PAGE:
UEFA/EPL Roster Construction Thoughts, Part I

English Premier League games are not scheduled for a week from today, while the UEFA Championship League does not resume ‘till mid-February.  Sigh!

Let me take advantage of these barren, soccer-less days to perform a brain scan on myself.  But since my head is crammed due to too many hours of watching and reading about soccer. So, this break is a good time to organize and clear those thoughts while dumping ideas about selecting players for DFS lineups right here for you, the reader’s benefit.

Building a winning roster when unpredictability is the name of the game is a struggle, but, it is also why we love to play as well as what makes fantasy soccer is such an intriguing and entertaining pastime. Nevertheless, when projecting future results one must make the leap from the unknown to a likelihood of outcomes.

To increase the probability of favorable results when building a DFS roster, begin the selection of players by mixing in three elements:

  1. The player’s performance this season.
  2. The player’s team.
  3. The team next opposing the player’s team.

That means a  player’s’ranking changes weekly depending upon these variables involved, which indicates that ’ statistics are not the only factor to consider.

To borrow an example from baseball, which ideally readers will appreciate,  Clayton Kershaw’s stats may be affected by the defensive ability of his infield, but the Southpaw is still unquestionably a top round pick. However, making similar conclusions in soccer DFS is a mistake.

For example, the week Manchester City, who are dominating this year, face Swansea City, rosters ought to field as many City players as the salary cap allows (with apology the Swans fans). A similar focus should be placed on Chelsea when the Blues are up against a bottom dweller.

On the other hand, no matter how good City players are, ignore the Citizens when facing Manchester United as both teams have excellent defenses and midfields which makes scoring difficult. The bottom line weekly roster selections often require players from mid-table teams.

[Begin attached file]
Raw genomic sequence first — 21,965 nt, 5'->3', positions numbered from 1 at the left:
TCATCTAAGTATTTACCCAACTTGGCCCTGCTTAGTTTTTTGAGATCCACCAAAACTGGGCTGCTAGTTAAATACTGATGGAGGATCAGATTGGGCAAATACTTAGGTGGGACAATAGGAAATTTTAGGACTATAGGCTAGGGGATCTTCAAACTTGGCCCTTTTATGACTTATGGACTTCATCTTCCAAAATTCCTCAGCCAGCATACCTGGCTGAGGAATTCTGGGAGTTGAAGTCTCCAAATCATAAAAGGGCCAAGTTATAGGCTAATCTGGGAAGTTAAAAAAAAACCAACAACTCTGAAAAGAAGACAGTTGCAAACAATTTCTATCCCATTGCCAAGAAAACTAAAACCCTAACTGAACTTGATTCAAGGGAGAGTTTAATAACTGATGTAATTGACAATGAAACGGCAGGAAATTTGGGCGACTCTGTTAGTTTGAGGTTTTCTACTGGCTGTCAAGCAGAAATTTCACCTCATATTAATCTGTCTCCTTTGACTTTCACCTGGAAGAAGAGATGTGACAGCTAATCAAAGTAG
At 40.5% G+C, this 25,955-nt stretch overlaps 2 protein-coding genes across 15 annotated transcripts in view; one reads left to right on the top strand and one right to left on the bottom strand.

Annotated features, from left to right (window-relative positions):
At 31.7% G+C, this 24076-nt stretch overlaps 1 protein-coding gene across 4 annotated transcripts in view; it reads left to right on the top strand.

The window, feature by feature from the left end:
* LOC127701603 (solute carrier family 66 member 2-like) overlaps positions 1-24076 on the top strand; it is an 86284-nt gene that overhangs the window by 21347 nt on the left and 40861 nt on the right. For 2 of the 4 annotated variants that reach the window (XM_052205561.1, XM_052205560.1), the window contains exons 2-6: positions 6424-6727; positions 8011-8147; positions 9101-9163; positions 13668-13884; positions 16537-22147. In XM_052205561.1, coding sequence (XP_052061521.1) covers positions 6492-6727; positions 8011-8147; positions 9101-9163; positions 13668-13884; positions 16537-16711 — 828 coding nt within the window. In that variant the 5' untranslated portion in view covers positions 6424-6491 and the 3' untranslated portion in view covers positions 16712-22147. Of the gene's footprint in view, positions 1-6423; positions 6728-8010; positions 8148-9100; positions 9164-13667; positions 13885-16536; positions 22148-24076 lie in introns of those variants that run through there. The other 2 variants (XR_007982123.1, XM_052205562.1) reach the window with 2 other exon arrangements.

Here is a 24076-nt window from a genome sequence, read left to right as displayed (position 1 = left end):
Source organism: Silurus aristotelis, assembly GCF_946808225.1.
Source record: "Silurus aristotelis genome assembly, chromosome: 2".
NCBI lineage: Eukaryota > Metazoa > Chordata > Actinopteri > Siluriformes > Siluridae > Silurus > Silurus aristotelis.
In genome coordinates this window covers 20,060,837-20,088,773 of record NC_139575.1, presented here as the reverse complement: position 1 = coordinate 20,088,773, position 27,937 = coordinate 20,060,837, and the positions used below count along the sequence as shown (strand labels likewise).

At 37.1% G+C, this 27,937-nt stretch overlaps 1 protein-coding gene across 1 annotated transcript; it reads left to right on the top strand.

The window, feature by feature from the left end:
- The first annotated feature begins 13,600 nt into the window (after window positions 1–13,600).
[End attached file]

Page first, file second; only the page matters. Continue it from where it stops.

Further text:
There are other valid reasons why our player lists includes bargain players. First, the main DraftKings contests cover only Saturday mid-afternoon games when top teams may not be playing. Secondly, due to the dreaded salary cap, roster budgeting is imperative. Lastly, repeating, over and over, names of well-known top players with whom everyone is familiar is of no advantage if half the contest plays them.

Going back to the baseball comparison,the certainty of the rotation–or lack thereof–is another huge difference between the two sports. In baseball the starting pitcher is announced well in advance of a scheduled mound appearance:  something that only changes due to injury or suspension or some fluke.

And, the eight hitters may rotate, but never as much as in soccer, where the active lineup means eleven starters on a roster that is 20 or so players deep. Not only is the identity of who will be on the pitch from the first minute is a big unknown, but managers may change the formation (for example, go from 4-3-3 to 3-4-1-2).

Each formation has a different number of defenders, midfielders and strikers making the active roster fluid. And, let’s face it: Very few players are indispensable to their teams at all times. Thus, when selecting a roster, ensure that whomever you select is not going to begin the game from the bench. (Note that by accessing team home pages to is a helpful way to draw such insights.)

One last note about the perennial injuries and suspensions. DraftKings does a good job in pointing them out. On the other hand, DK notes about players being out for reasons other than an injury or a suspension should not be trusted.

DraftKings places an “O” next to a player name, indicating the player is “Out.” That generally means that this player has missed the previous game, however it is also possible that said player was out because the manager wanted him fresh for the upcoming game. So, keep an eye on DraftKings notes as missing the prior game could imply that a healthy player is going to be a starter.

Next week we will go over the specifics of player selection position by position.

Follow Pasko at Twitter @varnica123. His essays about sports in ancient Roman times can be found at SportsInAntiquity

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